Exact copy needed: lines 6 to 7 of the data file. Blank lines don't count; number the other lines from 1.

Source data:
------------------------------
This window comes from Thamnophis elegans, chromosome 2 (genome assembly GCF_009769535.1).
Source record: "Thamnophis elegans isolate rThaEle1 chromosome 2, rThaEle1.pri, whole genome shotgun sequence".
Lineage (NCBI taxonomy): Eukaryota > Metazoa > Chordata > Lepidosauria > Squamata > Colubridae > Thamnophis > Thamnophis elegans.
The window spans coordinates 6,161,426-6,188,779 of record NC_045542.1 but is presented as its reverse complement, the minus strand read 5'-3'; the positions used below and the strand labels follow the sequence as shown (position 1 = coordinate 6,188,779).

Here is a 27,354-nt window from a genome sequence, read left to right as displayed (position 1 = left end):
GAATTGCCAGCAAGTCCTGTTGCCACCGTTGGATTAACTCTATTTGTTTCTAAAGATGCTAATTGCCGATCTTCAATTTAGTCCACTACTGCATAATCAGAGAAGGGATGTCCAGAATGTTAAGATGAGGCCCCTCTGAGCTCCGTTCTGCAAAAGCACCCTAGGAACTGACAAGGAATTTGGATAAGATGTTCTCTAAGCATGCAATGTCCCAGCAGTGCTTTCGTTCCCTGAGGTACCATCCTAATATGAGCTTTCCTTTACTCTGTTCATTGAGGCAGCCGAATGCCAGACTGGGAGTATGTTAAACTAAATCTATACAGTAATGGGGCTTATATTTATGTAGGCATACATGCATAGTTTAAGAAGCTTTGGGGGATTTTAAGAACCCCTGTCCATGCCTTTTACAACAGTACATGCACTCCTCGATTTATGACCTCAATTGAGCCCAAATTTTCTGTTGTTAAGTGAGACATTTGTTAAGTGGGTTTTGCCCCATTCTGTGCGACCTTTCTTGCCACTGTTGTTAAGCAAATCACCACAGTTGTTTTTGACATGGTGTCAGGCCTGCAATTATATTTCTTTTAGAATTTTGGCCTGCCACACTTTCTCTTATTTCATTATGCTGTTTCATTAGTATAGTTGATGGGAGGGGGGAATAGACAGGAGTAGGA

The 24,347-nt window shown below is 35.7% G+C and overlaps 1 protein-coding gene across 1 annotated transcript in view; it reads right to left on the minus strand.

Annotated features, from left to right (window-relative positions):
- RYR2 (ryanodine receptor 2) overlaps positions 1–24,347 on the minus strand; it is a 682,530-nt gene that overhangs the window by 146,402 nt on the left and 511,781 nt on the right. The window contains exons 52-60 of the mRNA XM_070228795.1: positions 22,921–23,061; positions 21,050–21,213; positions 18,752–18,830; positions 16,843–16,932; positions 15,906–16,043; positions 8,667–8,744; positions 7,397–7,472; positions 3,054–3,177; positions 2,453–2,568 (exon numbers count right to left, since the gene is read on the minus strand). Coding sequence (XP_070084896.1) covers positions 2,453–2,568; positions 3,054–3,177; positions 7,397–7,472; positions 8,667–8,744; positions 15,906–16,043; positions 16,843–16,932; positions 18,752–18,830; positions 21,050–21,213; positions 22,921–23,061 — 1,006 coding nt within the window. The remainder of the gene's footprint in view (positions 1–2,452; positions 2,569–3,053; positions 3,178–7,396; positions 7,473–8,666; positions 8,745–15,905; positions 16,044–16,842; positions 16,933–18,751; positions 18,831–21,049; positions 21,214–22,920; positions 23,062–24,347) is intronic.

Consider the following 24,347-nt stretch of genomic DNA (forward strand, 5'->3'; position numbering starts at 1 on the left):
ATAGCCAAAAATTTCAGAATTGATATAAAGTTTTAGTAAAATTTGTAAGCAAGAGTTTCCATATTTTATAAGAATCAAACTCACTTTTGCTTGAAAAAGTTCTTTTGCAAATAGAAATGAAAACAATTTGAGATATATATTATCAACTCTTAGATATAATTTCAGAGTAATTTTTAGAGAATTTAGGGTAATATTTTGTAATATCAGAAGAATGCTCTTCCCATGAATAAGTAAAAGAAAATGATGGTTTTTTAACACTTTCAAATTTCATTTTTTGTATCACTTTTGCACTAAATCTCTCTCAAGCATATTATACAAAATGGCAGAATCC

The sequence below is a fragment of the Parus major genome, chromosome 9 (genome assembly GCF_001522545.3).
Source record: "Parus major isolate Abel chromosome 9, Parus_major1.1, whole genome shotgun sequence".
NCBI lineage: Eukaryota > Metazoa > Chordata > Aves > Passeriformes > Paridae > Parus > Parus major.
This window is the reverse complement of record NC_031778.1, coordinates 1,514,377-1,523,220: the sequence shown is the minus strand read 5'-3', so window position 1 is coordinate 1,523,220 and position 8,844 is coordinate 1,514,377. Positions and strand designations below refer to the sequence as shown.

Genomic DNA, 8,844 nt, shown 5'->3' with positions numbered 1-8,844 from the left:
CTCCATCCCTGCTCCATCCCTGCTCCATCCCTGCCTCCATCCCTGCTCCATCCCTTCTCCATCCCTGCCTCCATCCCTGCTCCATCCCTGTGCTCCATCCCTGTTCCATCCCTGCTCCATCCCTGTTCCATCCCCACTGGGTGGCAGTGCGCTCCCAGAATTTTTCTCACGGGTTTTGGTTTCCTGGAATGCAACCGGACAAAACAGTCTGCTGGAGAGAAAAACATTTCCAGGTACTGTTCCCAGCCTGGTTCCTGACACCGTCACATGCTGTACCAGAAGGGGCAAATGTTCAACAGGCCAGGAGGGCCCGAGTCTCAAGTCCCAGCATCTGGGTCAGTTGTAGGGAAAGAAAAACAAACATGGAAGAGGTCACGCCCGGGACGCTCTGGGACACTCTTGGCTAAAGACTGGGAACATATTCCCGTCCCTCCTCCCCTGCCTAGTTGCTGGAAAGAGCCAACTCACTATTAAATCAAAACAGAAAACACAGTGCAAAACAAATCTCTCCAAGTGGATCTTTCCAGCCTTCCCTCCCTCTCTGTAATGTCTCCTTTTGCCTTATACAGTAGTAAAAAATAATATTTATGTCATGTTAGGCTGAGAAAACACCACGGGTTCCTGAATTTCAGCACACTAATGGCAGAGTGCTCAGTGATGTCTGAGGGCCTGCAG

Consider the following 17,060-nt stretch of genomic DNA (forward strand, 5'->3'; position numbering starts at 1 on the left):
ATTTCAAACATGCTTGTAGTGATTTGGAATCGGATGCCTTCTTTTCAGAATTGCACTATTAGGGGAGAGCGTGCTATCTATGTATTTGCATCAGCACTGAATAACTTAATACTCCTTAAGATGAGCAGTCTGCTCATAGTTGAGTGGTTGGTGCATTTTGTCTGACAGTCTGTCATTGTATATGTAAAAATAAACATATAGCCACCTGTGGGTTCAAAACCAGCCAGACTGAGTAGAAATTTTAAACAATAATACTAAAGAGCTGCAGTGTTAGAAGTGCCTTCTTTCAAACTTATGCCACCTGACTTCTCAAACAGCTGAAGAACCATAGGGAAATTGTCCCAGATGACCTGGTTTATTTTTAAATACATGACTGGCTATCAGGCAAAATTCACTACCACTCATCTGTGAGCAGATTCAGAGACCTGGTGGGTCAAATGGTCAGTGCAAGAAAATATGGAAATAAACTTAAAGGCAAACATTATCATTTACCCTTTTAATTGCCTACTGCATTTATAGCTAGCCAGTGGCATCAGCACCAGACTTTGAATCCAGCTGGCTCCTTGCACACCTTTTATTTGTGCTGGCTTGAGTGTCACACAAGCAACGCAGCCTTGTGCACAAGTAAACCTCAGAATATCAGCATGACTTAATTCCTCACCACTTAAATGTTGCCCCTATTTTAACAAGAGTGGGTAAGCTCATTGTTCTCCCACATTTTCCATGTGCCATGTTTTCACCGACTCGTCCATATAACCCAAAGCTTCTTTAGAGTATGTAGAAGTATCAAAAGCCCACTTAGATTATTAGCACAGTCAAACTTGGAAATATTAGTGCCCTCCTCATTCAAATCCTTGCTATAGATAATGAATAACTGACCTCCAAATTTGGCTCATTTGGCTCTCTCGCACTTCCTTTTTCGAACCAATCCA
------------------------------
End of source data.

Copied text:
GAATTGCCAGCAAGTCCTGTTGCCACCGTTGGATTAACTCTATTTGTTTCTAAAGATGCTAATTGCCGATCTTCAATTTAGTCCACTACTGCATAATCAGAGAAGGGATGTCCAGAATGTTAAGATGAGGCCCCTCTGAGCTCCGTTCTGCAAAAGCACCCTAGGAACTGACAAGGAATTTGGATAAGATGTTCTCTAAGCATGCAATGTCCCAGCAGTGCTTTCGTTCCCTGAGGTACCATCCTAATATGAGCTTTCCTTTACTCTGTTCATTGAGGCAGCCGAATGCCAGACTGGGAGTATGTTAAACTAAATCTATACAGTAATGGGGCTTATATTTATGTAGGCATACATGCATAGTTTAAGAAGCTTTGGGGGATTTTAAGAACCCCTGTCCATGCCTTTTACAACAGTACATGCACTCCTCGATTTATGACCTCAATTGAGCCCAAATTTTCTGTTGTTAAGTGAGACATTTGTTAAGTGGGTTTTGCCCCATTCTGTGCGACCTTTCTTGCCACTGTTGTTAAGCAAATCACCACAGTTGTTTTTGACATGGTGTCAGGCCTGCAATTATATTTCTTTTAGAATTTTGGCCTGCCACACTTTCTCTTATTTCATTATGCTGTTTCATTAGTATAGTTGATGGGAGGGGGGAATAGACAGGAGTAGGA

The 24,347-nt window shown below is 35.7% G+C and overlaps 1 protein-coding gene across 1 annotated transcript in view; it reads right to left on the minus strand.